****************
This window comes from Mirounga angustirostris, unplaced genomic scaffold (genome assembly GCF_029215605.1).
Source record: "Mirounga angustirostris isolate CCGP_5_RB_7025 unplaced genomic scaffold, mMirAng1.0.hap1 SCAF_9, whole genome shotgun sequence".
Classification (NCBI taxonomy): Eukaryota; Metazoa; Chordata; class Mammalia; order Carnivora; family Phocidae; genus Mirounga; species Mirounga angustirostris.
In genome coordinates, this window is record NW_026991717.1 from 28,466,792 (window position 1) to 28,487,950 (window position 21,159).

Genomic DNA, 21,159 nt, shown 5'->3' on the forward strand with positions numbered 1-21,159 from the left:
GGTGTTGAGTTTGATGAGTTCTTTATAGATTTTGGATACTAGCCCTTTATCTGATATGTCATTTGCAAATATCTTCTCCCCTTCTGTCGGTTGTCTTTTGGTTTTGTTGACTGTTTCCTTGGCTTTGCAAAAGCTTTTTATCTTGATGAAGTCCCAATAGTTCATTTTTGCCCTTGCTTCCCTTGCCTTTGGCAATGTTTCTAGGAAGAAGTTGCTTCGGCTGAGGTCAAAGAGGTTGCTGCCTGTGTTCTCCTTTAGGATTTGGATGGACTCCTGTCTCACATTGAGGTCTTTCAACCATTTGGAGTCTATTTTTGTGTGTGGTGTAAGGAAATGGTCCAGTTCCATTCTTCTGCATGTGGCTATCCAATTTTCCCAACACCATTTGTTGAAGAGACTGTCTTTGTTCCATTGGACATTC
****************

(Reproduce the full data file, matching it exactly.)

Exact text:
This window comes from Mirounga angustirostris, unplaced genomic scaffold (genome assembly GCF_029215605.1).
Source record: "Mirounga angustirostris isolate CCGP_5_RB_7025 unplaced genomic scaffold, mMirAng1.0.hap1 SCAF_9, whole genome shotgun sequence".
Classification (NCBI taxonomy): Eukaryota; Metazoa; Chordata; class Mammalia; order Carnivora; family Phocidae; genus Mirounga; species Mirounga angustirostris.
In genome coordinates, this window is record NW_026991717.1 from 28,466,792 (window position 1) to 28,487,950 (window position 21,159).

Genomic DNA, 21,159 nt, shown 5'->3' on the forward strand with positions numbered 1-21,159 from the left:
GGTGTTGAGTTTGATGAGTTCTTTATAGATTTTGGATACTAGCCCTTTATCTGATATGTCATTTGCAAATATCTTCTCCCCTTCTGTCGGTTGTCTTTTGGTTTTGTTGACTGTTTCCTTGGCTTTGCAAAAGCTTTTTATCTTGATGAAGTCCCAATAGTTCATTTTTGCCCTTGCTTCCCTTGCCTTTGGCAATGTTTCTAGGAAGAAGTTGCTTCGGCTGAGGTCAAAGAGGTTGCTGCCTGTGTTCTCCTTTAGGATTTGGATGGACTCCTGTCTCACATTGAGGTCTTTCAACCATTTGGAGTCTATTTTTGTGTGTGGTGTAAGGAAATGGTCCAGTTCCATTCTTCTGCATGTGGCTATCCAATTTTCCCAACACCATTTGTTGAAGAGACTGTCTTTGTTCCATTGGACATTC